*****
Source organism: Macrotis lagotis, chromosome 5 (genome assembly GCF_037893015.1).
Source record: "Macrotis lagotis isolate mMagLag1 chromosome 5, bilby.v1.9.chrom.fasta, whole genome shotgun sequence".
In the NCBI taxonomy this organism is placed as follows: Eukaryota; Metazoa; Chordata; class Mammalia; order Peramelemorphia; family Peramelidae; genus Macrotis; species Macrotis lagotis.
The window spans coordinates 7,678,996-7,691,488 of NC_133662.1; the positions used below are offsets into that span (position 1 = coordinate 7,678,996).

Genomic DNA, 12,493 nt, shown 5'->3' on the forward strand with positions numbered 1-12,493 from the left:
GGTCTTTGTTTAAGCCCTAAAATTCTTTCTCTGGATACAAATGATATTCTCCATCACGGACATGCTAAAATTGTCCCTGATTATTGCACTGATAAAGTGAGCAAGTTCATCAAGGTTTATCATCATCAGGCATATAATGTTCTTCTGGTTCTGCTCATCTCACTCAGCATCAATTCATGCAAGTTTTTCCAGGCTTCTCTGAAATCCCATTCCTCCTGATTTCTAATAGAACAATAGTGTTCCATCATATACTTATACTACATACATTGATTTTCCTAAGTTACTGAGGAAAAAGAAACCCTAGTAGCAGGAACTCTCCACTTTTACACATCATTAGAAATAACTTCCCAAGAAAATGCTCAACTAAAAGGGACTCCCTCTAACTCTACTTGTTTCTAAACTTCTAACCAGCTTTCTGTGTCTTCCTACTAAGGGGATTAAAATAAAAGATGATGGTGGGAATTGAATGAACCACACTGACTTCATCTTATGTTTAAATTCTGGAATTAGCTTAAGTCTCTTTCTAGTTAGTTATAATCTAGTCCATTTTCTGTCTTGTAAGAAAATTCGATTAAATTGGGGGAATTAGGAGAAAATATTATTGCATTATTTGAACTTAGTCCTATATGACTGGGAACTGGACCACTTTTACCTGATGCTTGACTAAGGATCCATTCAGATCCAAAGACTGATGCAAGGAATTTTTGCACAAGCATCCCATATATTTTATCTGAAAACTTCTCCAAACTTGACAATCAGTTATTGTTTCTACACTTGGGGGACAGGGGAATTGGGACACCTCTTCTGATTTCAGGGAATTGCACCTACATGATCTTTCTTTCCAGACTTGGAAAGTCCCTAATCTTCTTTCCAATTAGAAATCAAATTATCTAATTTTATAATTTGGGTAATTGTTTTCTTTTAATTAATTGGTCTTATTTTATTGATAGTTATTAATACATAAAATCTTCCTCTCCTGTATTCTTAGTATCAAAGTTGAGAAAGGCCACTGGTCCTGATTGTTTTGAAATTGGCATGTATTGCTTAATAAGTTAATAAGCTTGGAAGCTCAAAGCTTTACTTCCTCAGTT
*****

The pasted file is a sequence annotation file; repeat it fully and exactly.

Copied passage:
Source organism: Macrotis lagotis, chromosome 5 (genome assembly GCF_037893015.1).
Source record: "Macrotis lagotis isolate mMagLag1 chromosome 5, bilby.v1.9.chrom.fasta, whole genome shotgun sequence".
In the NCBI taxonomy this organism is placed as follows: Eukaryota; Metazoa; Chordata; class Mammalia; order Peramelemorphia; family Peramelidae; genus Macrotis; species Macrotis lagotis.
The window spans coordinates 7,678,996-7,691,488 of NC_133662.1; the positions used below are offsets into that span (position 1 = coordinate 7,678,996).

Genomic DNA, 12,493 nt, shown 5'->3' on the forward strand with positions numbered 1-12,493 from the left:
GGTCTTTGTTTAAGCCCTAAAATTCTTTCTCTGGATACAAATGATATTCTCCATCACGGACATGCTAAAATTGTCCCTGATTATTGCACTGATAAAGTGAGCAAGTTCATCAAGGTTTATCATCATCAGGCATATAATGTTCTTCTGGTTCTGCTCATCTCACTCAGCATCAATTCATGCAAGTTTTTCCAGGCTTCTCTGAAATCCCATTCCTCCTGATTTCTAATAGAACAATAGTGTTCCATCATATACTTATACTACATACATTGATTTTCCTAAGTTACTGAGGAAAAAGAAACCCTAGTAGCAGGAACTCTCCACTTTTACACATCATTAGAAATAACTTCCCAAGAAAATGCTCAACTAAAAGGGACTCCCTCTAACTCTACTTGTTTCTAAACTTCTAACCAGCTTTCTGTGTCTTCCTACTAAGGGGATTAAAATAAAAGATGATGGTGGGAATTGAATGAACCACACTGACTTCATCTTATGTTTAAATTCTGGAATTAGCTTAAGTCTCTTTCTAGTTAGTTATAATCTAGTCCATTTTCTGTCTTGTAAGAAAATTCGATTAAATTGGGGGAATTAGGAGAAAATATTATTGCATTATTTGAACTTAGTCCTATATGACTGGGAACTGGACCACTTTTACCTGATGCTTGACTAAGGATCCATTCAGATCCAAAGACTGATGCAAGGAATTTTTGCACAAGCATCCCATATATTTTATCTGAAAACTTCTCCAAACTTGACAATCAGTTATTGTTTCTACACTTGGGGGACAGGGGAATTGGGACACCTCTTCTGATTTCAGGGAATTGCACCTACATGATCTTTCTTTCCAGACTTGGAAAGTCCCTAATCTTCTTTCCAATTAGAAATCAAATTATCTAATTTTATAATTTGGGTAATTGTTTTCTTTTAATTAATTGGTCTTATTTTATTGATAGTTATTAATACATAAAATCTTCCTCTCCTGTATTCTTAGTATCAAAGTTGAGAAAGGCCACTGGTCCTGATTGTTTTGAAATTGGCATGTATTGCTTAATAAGTTAATAAGCTTGGAAGCTCAAAGCTTTACTTCCTCAGTT